Listening In

Listening In

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Three years ago, Steve Johnson, a Raymond James advisor and branch office manager in Utah with some $400 million under management, sent his top 80 clients a 10-question survey asking them how satisfied they were with his practice. How would they rate the skill level of his team? How did they like the client events? It was the first time he formally solicited this kind of feedback, and he braced for the response.

What he learned came as a surprise. He discovered his clients really held his assistant in high regard, and considered her an important part of the team. As a result, he gave her more responsibilities. Eventually, he hired an assistant who was fully licensed and able to act as an assistant branch manager.

“Now my assistant handles just about everything,” he says. He’s able to focus more time on bringing in new clients and his assets have jumped 15 percent annually since.

It’s a testament to just how important it is to get client feedback and to do so systematically—and in a way that encourages honest responses. That means anything from conducting surveys to relying on a client advisory board or face-to-face discussions. Getting honest feedback helps you fine-tune your practice, fix mistakes and keep clients engaged. Formal feedback procedures can help you spot problems before they become too detrimental. “The dissatisfied individual just leaves you—and you don’t know why,” says Julie Littlechild, founder of Advisor Impact, a Toronto-based firm that specializes in client feedback for financial advisors.

Like Johnson, you’re bound to get some surprises and that, of course, is the point. While he was pleased to learn that his top clients were “satisfied” or “very satisfied” with his service, he was floored to see they didn’t particularly appreciate the six or so client events he was running every year, since they seemed to be well-attended. Johnson also discovered that his clients thought his average of three review meetings a year were excessive. “People simply didn’t want to hear from us that frequently,” he says. In addition, most wanted to communicate face to face or by email, not via the telephone.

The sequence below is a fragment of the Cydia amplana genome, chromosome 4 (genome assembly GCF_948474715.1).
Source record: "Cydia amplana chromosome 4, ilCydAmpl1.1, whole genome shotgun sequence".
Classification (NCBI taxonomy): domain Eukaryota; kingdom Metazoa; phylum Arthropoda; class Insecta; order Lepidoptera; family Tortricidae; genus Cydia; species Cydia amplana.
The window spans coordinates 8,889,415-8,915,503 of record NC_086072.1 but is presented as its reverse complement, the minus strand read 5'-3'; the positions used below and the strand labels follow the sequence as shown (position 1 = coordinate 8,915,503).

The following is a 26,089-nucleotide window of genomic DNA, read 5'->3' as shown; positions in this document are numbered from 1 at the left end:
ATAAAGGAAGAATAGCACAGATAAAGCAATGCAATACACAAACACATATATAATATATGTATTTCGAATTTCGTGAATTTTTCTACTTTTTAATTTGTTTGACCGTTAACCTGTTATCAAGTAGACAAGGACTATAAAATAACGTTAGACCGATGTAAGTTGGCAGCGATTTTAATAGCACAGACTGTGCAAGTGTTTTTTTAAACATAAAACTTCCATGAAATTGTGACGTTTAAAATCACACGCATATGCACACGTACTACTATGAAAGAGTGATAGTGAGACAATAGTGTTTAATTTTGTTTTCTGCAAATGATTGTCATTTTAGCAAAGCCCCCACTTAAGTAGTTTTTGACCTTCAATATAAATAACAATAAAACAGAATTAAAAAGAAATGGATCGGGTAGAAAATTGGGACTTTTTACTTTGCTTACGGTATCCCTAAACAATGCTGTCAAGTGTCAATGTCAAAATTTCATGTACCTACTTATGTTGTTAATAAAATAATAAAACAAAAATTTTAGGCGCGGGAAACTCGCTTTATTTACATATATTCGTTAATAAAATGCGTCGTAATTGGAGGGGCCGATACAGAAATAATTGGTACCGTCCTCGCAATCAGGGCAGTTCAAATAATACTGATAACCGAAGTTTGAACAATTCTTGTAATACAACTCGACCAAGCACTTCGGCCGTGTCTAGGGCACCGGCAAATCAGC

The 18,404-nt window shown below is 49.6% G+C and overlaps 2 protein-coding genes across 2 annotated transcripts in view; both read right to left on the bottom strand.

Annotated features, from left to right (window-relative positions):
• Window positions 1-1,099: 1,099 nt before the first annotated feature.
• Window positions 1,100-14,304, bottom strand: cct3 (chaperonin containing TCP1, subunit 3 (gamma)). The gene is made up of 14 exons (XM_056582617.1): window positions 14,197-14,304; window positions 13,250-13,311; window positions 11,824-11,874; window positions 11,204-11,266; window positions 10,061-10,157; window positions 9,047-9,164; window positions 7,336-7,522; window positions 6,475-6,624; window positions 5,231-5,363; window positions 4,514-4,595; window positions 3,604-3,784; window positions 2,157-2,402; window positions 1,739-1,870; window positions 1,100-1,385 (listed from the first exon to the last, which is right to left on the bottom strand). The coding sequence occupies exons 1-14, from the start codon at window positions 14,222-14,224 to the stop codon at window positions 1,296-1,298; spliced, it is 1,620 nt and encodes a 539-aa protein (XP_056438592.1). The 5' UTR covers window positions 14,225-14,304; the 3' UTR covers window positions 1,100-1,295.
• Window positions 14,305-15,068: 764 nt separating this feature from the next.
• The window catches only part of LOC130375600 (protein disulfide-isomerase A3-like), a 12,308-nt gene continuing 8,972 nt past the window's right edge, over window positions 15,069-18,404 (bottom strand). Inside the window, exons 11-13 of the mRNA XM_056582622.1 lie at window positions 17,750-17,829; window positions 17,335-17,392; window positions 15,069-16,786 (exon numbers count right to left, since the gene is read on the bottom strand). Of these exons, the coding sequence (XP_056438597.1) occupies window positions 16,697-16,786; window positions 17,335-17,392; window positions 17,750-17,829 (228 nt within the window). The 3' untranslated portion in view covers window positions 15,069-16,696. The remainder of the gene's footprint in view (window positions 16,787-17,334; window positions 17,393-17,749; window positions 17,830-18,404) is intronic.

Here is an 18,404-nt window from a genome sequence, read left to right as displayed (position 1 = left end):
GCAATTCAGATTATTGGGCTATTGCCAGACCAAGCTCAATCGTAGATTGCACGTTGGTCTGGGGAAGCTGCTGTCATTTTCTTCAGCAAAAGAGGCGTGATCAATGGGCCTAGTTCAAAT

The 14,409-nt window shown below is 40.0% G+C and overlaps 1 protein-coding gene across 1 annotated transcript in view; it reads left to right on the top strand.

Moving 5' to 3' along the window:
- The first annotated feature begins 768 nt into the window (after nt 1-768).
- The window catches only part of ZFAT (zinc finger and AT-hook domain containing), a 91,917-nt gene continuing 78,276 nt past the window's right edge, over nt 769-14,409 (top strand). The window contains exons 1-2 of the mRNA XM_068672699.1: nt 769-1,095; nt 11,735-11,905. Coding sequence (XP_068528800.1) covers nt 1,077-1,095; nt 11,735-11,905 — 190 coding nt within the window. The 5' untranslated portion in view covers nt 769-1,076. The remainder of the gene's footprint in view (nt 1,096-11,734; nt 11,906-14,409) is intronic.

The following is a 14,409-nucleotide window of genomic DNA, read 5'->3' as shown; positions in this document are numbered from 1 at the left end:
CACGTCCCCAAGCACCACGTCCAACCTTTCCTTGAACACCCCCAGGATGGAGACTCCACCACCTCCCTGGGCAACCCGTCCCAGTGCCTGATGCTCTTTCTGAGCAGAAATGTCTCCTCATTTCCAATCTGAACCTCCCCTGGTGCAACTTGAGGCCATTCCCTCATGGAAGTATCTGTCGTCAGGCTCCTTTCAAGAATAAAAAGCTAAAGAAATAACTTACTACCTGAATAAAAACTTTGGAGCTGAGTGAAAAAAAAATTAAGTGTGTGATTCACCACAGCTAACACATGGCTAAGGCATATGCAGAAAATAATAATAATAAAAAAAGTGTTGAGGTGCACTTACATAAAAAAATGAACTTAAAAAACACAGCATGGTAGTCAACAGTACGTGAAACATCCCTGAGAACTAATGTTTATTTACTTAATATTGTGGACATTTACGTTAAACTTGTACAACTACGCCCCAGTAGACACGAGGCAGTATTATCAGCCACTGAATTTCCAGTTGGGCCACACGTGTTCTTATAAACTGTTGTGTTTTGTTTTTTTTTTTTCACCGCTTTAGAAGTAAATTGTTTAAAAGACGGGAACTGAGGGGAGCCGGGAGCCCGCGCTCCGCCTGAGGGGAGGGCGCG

You can hire an outsider to conduct your surveys or you can do it yourself. Eric Brotman, who heads Brotman Financial, a $140-million firm in Maryland, for example, sends five questions to his clients every year using the online tool Survey Monkey. Only 25 percent of clients would bother responding, until he changed the fifth question to ask which charity they would like the firm to donate to. With that, the response rate went up to 60 percent.

Other advisors prefer to hold feedback discussions in person so they can read body language. Eric Scruggs, an advisor at Acorn Financial Services in Fairfax, Va., uses a technique by which advisors schedule 30-to-60 minute sessions with clients held every 12-to-24 months to share their thoughts about the firm. Because it’s done in-person advisors can ask more probing questions, says Scruggss, and follow-up with specific queries depending on which direction the conversation goes. Two advisors usually sit in on a session so one can take notes.

Another approach is a client advisory board.  For the past six years, Brotman’s board of 18 clients has met twice a year over dinner to talk about the firm; the clients set the agenda. While the discussion doesn’t only focus on feedback, it’s always included. Three years ago, the board roundly criticized Brotman’s new marketing materials, for instance. He threw out the entire campaign and started from scratch.

You can’t just assume your board will be forthright in its comments. Randall MacNeil, a Raymond James advisor in Atlanta, says he continually reminds his client advisory board of the need for honesty, and he’s sure never to appear defensive at their comments. “I show them I work well with constructive criticism,” he says. “They don’t have to worry about hurting my feelings.”

If clients respond to solicitations for suggestions, it’s important to act on them. “If someone makes a comment and you don’t do anything, that can have the opposite effect from the one you intended,” says Littlechild.

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